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Carnegie Hall (1947)

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Carnegie Hall (1947)

Postby Fossy » April 5th, 2013, 7:59 pm

Carnegie Hall (1947)

In 1891, an orphan girl, Nora, has arrived from Ireland to live with her grandmother, who works at Carnegie Hall. Nora is permitted to watch the first performance at Carnegie Hall, and is rapt. When she grows up she becomes a cleaner at Carnegie Hall.

A pianist, Tony (Hans Yaray) is reprimanded for being an individual, rather than part of the team (orchestra), and walks out. Nora begs him to stay, but he still walks out. But Nora has made an impression on him and he calls on her. Nora persuades him to return to Carnegie Hall, apologise to the maestro, and ask to be reinstated.

Nora and Tony Marry, and have a son Tony jnr. Tony comes home drunk, he has walked out on the orchestra. He is sick of being told what to do by the maestro, and, when he comes home, by his wife. He storms out of his home, falls down the stairs and is killed.

To support her son, Nora returns to Carnegie Hall as a cleaner. As young Tony grows he is pressured by Nora to become a pianist. When he is grown up Tony (William Prince) meets night club singer Ruth (Martha O`Driscoll) who is with Vaughn Monroe and his orchestra. Tony is offered a job with the orchestra and accepts.

Then follows a row with Nora and a subsequent walkout by Tony, who becomes a success. Ruth ( now Tony`s wife) calls on Nora for advice, she has broken up with Tony. All are reunited when Tony plays and conducts his own composition at Carnegie Hall.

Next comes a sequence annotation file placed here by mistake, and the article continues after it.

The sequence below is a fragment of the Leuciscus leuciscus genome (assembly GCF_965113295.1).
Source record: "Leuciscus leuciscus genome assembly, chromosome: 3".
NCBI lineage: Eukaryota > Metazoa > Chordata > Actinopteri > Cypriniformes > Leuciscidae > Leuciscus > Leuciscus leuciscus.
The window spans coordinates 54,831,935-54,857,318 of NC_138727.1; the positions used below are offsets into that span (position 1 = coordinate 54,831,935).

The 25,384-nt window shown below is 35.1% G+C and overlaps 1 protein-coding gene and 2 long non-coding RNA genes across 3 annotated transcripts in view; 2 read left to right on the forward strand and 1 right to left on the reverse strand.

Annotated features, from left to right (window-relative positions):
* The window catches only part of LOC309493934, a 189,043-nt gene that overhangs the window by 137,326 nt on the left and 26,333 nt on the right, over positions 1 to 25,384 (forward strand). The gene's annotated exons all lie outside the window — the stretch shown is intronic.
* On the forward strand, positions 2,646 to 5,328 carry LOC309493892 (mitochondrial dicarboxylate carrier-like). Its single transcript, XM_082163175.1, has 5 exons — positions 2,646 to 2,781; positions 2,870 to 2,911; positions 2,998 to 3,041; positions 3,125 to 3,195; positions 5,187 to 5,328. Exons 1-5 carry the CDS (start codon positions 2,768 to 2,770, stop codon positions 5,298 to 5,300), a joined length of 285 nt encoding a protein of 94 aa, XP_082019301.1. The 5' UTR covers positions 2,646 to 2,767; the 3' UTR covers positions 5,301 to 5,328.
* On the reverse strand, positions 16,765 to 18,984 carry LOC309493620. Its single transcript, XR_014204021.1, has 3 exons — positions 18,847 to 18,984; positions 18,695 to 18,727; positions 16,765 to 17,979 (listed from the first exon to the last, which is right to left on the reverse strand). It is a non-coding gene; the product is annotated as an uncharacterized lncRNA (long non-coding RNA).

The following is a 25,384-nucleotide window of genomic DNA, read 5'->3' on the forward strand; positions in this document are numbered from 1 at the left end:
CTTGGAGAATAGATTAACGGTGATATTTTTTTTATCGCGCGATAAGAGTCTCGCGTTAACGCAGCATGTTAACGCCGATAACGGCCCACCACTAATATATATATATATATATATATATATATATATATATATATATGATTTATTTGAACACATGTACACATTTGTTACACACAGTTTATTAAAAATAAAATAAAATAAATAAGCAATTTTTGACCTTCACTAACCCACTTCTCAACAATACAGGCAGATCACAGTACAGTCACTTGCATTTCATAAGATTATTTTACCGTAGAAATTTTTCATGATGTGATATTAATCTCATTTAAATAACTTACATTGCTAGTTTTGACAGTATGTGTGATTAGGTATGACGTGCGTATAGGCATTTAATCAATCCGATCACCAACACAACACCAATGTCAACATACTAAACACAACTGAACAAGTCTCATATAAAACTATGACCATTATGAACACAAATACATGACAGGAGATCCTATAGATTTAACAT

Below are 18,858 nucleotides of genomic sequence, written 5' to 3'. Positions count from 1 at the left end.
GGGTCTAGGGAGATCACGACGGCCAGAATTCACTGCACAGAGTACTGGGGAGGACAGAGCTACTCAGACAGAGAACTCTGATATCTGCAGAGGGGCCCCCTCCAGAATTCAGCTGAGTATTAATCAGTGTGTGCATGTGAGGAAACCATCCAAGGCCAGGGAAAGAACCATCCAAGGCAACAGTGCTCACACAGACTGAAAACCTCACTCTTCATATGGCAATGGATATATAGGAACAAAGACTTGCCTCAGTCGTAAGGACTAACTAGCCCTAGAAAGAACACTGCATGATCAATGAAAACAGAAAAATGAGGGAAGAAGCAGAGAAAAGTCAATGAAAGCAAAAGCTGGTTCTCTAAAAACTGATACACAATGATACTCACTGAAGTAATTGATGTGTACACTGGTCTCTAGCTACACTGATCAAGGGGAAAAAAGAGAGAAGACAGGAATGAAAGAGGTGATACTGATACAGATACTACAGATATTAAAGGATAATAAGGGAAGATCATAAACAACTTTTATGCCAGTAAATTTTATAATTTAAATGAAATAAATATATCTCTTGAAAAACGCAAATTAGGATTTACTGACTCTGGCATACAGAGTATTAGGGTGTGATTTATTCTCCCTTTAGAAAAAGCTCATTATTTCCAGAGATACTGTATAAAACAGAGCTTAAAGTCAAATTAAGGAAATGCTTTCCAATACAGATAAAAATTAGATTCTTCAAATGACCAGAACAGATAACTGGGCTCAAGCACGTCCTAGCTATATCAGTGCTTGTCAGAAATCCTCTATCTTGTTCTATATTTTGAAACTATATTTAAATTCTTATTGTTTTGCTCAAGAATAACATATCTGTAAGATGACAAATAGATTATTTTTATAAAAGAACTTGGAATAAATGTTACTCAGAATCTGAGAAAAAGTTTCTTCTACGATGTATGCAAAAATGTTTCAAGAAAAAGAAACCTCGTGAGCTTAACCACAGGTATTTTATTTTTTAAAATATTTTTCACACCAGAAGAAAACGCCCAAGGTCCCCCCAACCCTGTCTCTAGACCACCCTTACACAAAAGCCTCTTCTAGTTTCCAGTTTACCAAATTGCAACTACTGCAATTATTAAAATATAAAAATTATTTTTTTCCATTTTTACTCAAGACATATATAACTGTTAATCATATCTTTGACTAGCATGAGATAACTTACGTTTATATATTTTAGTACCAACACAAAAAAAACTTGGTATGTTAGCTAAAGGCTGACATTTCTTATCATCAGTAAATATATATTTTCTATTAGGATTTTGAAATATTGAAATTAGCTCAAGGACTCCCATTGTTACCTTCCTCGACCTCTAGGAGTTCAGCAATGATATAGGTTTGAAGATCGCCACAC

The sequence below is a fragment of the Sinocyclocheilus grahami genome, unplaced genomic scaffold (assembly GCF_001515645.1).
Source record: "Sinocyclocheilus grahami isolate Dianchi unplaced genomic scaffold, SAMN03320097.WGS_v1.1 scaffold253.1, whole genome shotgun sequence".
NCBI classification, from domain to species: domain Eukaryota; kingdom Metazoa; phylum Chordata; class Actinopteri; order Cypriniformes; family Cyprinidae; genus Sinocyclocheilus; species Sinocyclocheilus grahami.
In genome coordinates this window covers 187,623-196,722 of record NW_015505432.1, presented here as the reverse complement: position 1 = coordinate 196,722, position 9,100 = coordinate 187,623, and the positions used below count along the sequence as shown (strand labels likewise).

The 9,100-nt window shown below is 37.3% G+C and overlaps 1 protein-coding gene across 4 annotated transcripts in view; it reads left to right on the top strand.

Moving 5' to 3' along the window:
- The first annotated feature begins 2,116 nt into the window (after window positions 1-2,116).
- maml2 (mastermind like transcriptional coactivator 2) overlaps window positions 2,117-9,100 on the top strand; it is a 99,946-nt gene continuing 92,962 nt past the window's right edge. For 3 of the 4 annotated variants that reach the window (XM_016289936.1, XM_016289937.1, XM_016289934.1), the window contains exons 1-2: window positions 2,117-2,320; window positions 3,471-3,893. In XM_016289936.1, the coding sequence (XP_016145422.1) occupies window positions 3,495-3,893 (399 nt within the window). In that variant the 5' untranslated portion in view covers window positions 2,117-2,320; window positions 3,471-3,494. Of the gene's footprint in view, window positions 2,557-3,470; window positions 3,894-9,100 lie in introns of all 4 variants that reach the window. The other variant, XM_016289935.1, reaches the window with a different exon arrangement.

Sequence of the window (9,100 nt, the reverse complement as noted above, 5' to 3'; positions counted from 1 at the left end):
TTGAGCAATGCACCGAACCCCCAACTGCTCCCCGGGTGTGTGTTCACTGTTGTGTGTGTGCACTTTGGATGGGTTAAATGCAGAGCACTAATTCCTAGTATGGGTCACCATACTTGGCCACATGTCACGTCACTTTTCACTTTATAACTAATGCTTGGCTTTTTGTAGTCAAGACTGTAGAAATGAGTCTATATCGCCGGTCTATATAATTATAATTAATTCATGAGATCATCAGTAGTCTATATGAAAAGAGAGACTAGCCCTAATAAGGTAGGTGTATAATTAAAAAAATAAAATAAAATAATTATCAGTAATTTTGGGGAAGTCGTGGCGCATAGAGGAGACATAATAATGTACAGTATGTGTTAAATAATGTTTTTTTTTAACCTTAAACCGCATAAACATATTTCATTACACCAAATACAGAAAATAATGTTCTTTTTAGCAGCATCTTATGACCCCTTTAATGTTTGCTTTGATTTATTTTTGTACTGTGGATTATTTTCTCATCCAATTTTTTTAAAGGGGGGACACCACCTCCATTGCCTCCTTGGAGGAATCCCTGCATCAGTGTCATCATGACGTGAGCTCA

Within the movie are concert performances by Jascha Heifetz, Harry James, Vaughn Monroe, Jan Peerce, Piatigorsky, Ezio Pinza, Lily Pons, Fritz Reiner, Artur Rodzinsky ,Rise Stevens, Leopold Stokowski, Bruno Walter, and the New York Philharmonic.

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Re: Carnegie Hall (1947)

Postby moira finnie » April 6th, 2013, 7:20 am

I watched Carnegie Hall (1947) once due to the charm of Marsha Hunt, Frank McHugh, a weakness for backstage stories of every stripe, and an interest in the director Edgar Ulmer, but the remarkable number of top flight musicians included in this movie has made me want to see it again. Here are a few clips, including Harry James!:

[youtube]http://www.youtube.com/watch?v=mohRnauSkdY[/youtube]

[youtube]http://www.youtube.com/watch?v=QUoXKYT_rC8[/youtube]

[youtube]http://www.youtube.com/watch?v=eh1nXLTzFBI[/youtube]

[youtube]http://www.youtube.com/watch?v=NU7vkIEBNL8[/youtube]

[youtube]http://www.youtube.com/watch?v=Z6xMDdE3x94[/youtube]
Avatar: Frank McHugh (1898-1981)

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Re: Carnegie Hall (1947)

Postby JackFavell » April 6th, 2013, 8:57 am

Moira, who is your avatar? At first cursory glance, I thought it was Walter Catlett! But then I realized it was not even close, only the glasses.... My only other guess is Ian Keith?

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Re: Carnegie Hall (1947)

Postby moira finnie » April 6th, 2013, 9:25 am